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bbbl67

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- Thread starter bbbl67
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bbbl67

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- #3

stefan r

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?

Angular velocity increases when you contract a rotating object. No particle involved in the collapse would need to ever move faster than the speed of light.

The sequence of events listed is a calculation sequence not a series of events in real time and real space.

- #4

bbbl67

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But how does time work inside a black hole with a naked singularity?Angular velocity increases when you contract a rotating object. No particle involved in the collapse would need to ever move faster than the speed of light.

The sequence of events listed is a calculation sequence not a series of events in real time and real space.

- #5

stefan r

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But how does time work inside a black hole with a naked singularity?

A naked singularity is not inside a black hole. :P

I am not sure about this. I would suspect that frame dragging causes motion in the direction of spin. Time dilation from increased velocity can compete with gravitational time dilation. Approaching a normal black hole you move toward the singularity which is also toward the event horizon. With the naked singularity you still accelerate but get spin accelerated too. Should be some motion toward the tangent.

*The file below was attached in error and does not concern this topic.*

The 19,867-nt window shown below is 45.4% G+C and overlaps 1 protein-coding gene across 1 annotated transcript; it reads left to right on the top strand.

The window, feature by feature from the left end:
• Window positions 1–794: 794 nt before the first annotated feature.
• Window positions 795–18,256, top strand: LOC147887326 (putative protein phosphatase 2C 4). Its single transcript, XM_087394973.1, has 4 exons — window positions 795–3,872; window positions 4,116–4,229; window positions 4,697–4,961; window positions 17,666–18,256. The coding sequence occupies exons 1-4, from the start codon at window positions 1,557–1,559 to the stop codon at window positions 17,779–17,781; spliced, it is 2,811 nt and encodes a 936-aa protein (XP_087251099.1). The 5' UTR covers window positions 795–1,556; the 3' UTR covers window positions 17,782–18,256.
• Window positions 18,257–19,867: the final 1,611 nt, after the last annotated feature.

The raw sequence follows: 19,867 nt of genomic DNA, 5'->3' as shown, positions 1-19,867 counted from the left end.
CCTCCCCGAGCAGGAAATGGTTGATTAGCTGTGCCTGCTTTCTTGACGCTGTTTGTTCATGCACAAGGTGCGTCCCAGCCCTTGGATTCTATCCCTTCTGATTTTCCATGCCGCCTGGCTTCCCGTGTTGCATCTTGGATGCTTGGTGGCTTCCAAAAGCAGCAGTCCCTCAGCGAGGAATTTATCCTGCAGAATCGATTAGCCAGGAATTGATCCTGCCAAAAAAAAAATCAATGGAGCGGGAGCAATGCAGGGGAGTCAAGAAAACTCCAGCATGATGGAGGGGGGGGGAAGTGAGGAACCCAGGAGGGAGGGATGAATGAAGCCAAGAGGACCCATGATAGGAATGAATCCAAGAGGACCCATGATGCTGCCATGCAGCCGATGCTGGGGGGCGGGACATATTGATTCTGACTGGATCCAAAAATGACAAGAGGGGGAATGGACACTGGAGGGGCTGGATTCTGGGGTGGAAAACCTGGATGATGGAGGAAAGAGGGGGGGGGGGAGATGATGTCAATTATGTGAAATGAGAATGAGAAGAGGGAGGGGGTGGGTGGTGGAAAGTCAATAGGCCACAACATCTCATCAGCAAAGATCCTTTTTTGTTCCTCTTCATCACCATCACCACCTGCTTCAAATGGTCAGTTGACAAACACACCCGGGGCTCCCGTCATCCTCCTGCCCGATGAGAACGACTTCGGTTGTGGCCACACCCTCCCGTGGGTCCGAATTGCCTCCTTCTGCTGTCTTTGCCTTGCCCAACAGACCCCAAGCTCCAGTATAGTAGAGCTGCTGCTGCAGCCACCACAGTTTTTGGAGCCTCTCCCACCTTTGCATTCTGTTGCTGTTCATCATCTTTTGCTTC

- #6

PeterDonis

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A black hole which is spinning beyond the speed of light is said to expand its event horizon to drop below the speed of light again.

Where are you getting this from? Please give a reference. It doesn't look like any valid black hole model that I am aware of.

- #7

PeterDonis

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how does time work inside a black hole with a naked singularity?

There is no such thing. A naked singularity is a singularity that is not inside a horizon.

- #8

stevebd1

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Without going into a great detail, to clarify, the Kerr black hole has two horizons, the outer and inner (sometimes referred to as the Cauchy) where the coordinate radii of these horizons are defined by [itex]r_+=M +\sqrt(M^2-a^2)[/itex] and [itex]r_-=M -\sqrt(M^2-a^2)[/itex] respectively (where [itex]M[/itex] is mass and [itex]a[/itex] is spin) where normally [itex]a/M<1[/itex] (in geometric units). At [itex]r>r_+[/itex], worldlines are timelike; between [itex]r_+-r_-[/itex], worldlines are spacelike (as in a conventional Schwarzschild bh) and at [itex]r<r_-[/itex], worldlines return to timelike again. In the hypothetical maximal case, where [itex]a=M[/itex], [itex]r_+[/itex] and [itex]r_-[/itex] 'meet' and the ring singularity within [itex]r_-[/itex] becomes visible. There's a few issues with this. [itex]a/M=1[/itex] results in the Killing surface gravity becoming zero which violates the third law of black hole thermodynamics. Secondly the idea that a bh spin can be increased by throwing in objects with angular momentum is counteracted by the fact that M would also increase and thirdly, the inner (Cauchy) horizon is predicted to be unstable and the boundary of predictability. Also a naked singularity violates cosmic censorship. Below are links to some images that show the various stages -

http://inspirehep.net/record/1351202/plots (approx. two-thirds of the way down)

https://indico.cern.ch/event/93835/contributions/1280941/attachments/1103981/1575044/Primorsko_1.pdf (page 4, note: only the boundary of the ergoregion shown)

It might also be worth looking at charged (Reissner-Nordström) black holes where the horizons are defined by [itex]r_\pm=M \pm\sqrt(M^2-Q^2)[/itex] and Kerr-Newman (charge and spin) black holes where the horizons are defined by [itex]r_\pm=M \pm\sqrt(M^2-a^2-Q^2)[/itex] where similar principles apply.

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